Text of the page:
Frequency band discriminator 12, which also receives the input signal, determines in a relatively short period time which frequencies of the tone plan are possibly contained in the input signal. The tone plan data is stored in a memory 14, which could be a register, and which is loaded with tone plan data from an external source such as a system microprocessor, thus making the present invention programmable. The discriminator performs a Real Fast Fourier Transform (RFFT) over preferably 128 input samples. The result of the RFFT analysis is the replacement of the 128 input samples at its output with power spectra thereof, and which can be stored in an output buffer 15. Preferably the power spectra of the 128 input samples is calculated over the frequency range of 0-4,000 Hz (the sampling rate, therefore, being preferably, 8,000 Hz). The 0-4,000 Hz frequency range is divided into 64 "bins", each 62.5 Hz wide.
The discriminator searches for the bins of the highest four frequency spectra. Again, preferably, those bins holding power of less than 1/9th of the power in the highest powered bin are dropped from further consideration. The discriminator compares the range of frequencies in the bin containing the highest power with the tone plan tone frequencies; if that bin does not include one of the tone plan frequencies, the discriminator outputs a signal indicating that the input signal is speech (voice) or some other signal not of concern.
The power spectra of the bins which have not been dropped are checked to contain at least a frequency in the tone plan; typically one or two such frequencies, i.e. bins, will qualify, although three or more frequencies could qualify. If three or more frequencies qualify, the three which belong to bins with the maximum amount of power are retained and the rest are disqualified.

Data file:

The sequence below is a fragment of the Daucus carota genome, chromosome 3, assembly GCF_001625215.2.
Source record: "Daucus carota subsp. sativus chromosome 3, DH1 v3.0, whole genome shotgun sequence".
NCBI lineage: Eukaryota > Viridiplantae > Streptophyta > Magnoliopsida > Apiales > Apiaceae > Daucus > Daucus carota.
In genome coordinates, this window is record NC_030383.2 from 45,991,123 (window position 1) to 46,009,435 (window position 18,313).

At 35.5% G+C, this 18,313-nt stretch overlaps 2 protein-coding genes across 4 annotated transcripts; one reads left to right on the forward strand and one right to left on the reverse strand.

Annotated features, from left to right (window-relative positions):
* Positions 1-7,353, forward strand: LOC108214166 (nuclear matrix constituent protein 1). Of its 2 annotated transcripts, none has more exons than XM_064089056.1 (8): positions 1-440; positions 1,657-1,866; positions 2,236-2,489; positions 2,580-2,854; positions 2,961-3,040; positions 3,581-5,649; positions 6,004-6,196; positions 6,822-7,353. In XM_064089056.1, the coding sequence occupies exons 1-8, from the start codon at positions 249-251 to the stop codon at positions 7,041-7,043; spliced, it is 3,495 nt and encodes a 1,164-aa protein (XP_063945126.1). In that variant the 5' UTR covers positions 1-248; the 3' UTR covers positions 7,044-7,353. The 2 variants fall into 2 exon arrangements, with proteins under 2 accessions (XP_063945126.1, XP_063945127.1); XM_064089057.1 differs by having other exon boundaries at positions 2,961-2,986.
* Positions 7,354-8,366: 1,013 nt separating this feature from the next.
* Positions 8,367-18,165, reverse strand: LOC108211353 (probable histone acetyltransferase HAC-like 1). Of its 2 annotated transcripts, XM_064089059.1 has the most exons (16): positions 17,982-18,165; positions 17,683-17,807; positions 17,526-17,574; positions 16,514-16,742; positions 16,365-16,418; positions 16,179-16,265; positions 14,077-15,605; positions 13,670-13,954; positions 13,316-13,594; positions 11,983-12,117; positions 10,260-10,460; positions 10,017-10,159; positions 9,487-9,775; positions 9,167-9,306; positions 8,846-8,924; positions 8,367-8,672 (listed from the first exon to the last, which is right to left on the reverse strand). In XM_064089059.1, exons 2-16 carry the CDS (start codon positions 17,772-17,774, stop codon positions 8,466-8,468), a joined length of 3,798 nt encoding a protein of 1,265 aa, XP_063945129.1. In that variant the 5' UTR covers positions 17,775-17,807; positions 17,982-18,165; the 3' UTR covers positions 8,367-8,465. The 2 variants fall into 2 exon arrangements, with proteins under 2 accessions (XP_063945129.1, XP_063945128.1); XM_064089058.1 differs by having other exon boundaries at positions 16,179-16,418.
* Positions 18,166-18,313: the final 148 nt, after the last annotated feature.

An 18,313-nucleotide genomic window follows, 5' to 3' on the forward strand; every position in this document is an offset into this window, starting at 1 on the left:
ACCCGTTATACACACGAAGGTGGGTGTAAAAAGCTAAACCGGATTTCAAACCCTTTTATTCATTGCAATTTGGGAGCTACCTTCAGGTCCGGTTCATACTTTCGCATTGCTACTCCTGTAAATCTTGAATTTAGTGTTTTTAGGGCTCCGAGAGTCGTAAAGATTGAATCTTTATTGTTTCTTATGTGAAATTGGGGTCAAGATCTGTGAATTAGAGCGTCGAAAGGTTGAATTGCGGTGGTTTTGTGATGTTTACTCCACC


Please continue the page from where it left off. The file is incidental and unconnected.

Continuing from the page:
The current detection phase concludes whereby another, lowest powered frequency is disqualified.
However if only a single bin remains, of course there will be no disqualifying step. The power spectra analysis and the decision of what phase to enter, and what frequencies are considered, is effected within a selection process block 17.
The input signal is then low pass filtered and the quadrature components are determined, in process block 19, referred to herein as the quadrature component block. Here the three spectral moments are calculated. These moments are given by the equations
Power estimate: ##EQU2##
Power means frequency: ##EQU3##
Mean square bandwidth: ##EQU4##
where I(t) and Q(t) are the quadrature components of the signal represented as:
S(t)=I(t)cos(2πƒo t)-Q(t)sin(2πƒo t)
ƒo, the reference frequency, lies near the center of the signals' spectrum, and
t is time.
In a digital implementation the integral (∫) is replaced by summation (Σ) and the sums required to calculate the spectral moments are: ##EQU5##
The derivatives of the quadrature components I(KT) and Q(KT) could be calculated with the approximation formula: ##EQU6##
where n is a sample number.
The quadrature components I(KT) and Q(KT) can be calculated from the input signal S(KT) by the following procedure:
I(KT) is calculated by low-pass filtering the product S(KT)·x2 cos(2πƒo KT).
Q(KT) is calculated by low-pass filtering the product S(KT)·x(-2 sin(2πƒo KT)).
The same low-pass filter could be used in both filterings. The filter 20 is selected from a bank of 10 IIR elliptical filters with fixed coefficients stored permanently in a memory 21 (they could alternatively be stored in ROM). Table 1 illustrates filter coefficients and characteristics.
The passband of the low-pass filter is calculated such that it encompasses one and only one frequency of the input tone.
However, in general, a larger frequency band yields better results in calculating the three sums Σ1, Σ2, Σ3.